"Will you swear to answer one question... one question - in all your long life - one question completely and utterly truthfully, Donnar? Methos?" As vile as she made "Donnar" sound, she made "Methos" sound even worse. MacLeod looked to Grossman, who nodded. MacLeod looked back at Cassandra and nodded.

"Say it," she demanded.

MacLeod cleared his throat. "I will," he promised.

"Did you win that bet?"

What bet?

Whatever it was, it was important to her. Her pupils were dilated, darkening her eyes, and her nostrils flared. MacLeod returned her look, feeling helpless. How could he answer? He looked again at Grossman. Grossman shook his head and made a negative motion with his hands.

Cassandra whirled away. "It doesn't matter. It means nothing. I could never believe you, whatever you said."

What bet?

Cassandra picked up a candlestick and twirled it in her hands. "You're still up to your old tricks, too, Donnar, aren't you." Her tone grew quietly menacing. "What you did to that Bond woman ..."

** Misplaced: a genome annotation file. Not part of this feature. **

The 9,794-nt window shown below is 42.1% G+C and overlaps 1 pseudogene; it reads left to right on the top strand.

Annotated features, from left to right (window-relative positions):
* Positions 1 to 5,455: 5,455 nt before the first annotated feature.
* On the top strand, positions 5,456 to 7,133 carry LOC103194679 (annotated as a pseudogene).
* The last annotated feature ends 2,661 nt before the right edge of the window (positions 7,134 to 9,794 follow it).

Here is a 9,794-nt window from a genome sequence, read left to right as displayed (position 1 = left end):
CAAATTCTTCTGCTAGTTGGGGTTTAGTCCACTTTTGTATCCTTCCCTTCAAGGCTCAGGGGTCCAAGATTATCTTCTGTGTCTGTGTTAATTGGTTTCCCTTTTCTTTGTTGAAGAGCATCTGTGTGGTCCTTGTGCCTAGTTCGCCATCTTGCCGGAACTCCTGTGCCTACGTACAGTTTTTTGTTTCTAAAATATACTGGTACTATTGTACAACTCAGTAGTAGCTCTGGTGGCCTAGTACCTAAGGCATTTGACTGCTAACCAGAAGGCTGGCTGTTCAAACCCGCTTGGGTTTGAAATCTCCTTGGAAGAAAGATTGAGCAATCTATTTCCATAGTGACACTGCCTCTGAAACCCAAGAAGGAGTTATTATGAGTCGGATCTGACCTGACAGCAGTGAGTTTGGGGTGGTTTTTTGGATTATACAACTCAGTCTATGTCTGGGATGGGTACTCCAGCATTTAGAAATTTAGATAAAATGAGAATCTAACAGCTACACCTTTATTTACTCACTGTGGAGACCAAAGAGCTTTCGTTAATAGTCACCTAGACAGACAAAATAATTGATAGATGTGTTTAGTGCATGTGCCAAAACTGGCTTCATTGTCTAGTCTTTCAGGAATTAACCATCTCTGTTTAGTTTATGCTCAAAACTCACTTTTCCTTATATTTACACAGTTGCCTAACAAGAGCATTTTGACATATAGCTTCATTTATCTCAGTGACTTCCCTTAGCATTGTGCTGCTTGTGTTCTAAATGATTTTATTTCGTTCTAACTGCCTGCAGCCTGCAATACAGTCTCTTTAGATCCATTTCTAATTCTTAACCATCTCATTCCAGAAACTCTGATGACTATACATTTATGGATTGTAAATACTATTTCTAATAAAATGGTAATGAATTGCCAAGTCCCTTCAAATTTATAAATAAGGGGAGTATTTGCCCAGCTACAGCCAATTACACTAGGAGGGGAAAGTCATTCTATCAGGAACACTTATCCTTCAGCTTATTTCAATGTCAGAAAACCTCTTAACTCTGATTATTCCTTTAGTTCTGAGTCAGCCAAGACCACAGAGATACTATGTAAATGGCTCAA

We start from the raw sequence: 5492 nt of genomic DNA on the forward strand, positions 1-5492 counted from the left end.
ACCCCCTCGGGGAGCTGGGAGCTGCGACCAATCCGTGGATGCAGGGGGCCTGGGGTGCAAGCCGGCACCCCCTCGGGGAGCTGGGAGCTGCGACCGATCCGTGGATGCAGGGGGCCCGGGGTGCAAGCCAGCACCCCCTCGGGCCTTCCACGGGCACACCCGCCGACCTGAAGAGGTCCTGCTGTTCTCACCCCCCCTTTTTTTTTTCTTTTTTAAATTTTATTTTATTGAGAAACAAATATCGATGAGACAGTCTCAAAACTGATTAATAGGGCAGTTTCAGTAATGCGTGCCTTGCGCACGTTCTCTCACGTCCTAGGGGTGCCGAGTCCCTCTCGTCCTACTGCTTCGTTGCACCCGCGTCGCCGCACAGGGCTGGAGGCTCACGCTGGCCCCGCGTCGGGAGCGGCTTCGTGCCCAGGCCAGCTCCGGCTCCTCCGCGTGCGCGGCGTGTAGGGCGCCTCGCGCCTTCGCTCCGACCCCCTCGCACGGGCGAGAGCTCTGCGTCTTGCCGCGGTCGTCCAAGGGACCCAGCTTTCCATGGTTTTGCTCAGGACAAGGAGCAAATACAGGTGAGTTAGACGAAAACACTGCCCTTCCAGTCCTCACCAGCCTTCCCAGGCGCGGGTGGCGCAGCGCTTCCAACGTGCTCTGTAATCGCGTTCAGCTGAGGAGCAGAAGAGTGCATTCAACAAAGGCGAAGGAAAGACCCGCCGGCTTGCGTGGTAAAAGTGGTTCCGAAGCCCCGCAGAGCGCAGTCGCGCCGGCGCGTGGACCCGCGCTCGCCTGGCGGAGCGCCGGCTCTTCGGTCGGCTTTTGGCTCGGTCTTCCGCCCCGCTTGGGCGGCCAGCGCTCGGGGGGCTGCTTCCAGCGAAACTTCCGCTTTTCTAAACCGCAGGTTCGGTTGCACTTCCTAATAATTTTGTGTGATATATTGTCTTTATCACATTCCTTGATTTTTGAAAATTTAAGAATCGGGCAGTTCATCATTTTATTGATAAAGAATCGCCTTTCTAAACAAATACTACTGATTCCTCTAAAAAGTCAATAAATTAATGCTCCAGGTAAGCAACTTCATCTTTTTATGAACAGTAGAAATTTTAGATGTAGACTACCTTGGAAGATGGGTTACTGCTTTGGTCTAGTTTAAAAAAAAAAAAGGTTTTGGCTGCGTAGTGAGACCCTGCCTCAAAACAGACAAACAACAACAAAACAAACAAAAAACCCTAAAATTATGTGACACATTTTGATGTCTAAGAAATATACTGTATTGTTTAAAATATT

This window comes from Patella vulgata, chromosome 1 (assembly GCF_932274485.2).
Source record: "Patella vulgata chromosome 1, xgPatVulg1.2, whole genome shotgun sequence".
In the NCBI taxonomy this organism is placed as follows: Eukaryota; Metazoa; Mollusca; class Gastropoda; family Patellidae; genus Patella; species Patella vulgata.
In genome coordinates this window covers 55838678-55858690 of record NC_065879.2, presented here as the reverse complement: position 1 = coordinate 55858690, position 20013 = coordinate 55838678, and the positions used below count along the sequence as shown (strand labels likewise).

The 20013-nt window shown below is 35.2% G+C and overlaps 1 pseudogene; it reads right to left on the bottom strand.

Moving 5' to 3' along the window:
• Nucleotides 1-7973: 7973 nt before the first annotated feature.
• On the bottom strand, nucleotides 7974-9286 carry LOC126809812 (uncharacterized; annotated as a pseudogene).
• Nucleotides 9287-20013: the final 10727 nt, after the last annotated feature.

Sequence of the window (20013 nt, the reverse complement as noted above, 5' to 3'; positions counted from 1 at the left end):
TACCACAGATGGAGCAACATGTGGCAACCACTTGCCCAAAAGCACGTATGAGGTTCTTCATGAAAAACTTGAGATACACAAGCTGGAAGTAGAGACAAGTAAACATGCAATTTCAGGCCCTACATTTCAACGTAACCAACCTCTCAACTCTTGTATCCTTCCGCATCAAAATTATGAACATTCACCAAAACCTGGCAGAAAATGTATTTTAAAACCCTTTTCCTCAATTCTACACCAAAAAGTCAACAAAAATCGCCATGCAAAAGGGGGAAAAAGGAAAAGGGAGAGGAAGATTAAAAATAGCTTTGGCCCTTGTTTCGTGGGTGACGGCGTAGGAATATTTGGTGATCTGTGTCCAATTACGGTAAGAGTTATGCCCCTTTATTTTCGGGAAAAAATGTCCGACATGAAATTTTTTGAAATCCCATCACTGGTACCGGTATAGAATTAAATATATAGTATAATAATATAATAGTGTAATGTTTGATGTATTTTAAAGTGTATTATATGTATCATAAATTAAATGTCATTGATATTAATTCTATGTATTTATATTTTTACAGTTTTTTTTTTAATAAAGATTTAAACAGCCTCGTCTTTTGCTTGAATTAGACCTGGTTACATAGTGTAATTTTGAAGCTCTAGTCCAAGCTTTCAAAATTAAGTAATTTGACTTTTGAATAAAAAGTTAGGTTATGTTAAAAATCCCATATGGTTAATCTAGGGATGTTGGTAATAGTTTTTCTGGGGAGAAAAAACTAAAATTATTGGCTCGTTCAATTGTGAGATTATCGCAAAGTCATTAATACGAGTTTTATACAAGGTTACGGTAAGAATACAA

What? MacLeod frowned. Had she just ...?

"Found a 'Bond' servant again, did you, Donnar?" Her voice was mocking. "Duncan would like me to think that you've changed, but we both know better, don't we?"

Now wait just a moment!

"Cassandra," MacLeod warned, "leave Alexa out of this." How did she know anything about Alexa?

"Why?" she demanded. She may have been responding to him as Methos, but the warning was all his own.

"Because it's something you know nothing about."

"How do you know? I am a Seer, you know." She put the candlestick down and gave MacLeod her full attention. "He took a defenseless, dying woman away from her family ..."

Okay, they were definitely out of character, now. MacLeod was firmly in a character he was much more comfortable with. He did a fast review of all of his memories of Methos and Alexa. Was it possible he had put that delicate young woman into the power of a ... No! Thick steel doors of denial slammed down around the thought. Now he knew what Joe meant about his gut. This was not true.

"That's enough."

Cassandra faced him fearlessly. "All he had to do was keep her away from a phone, from help ..."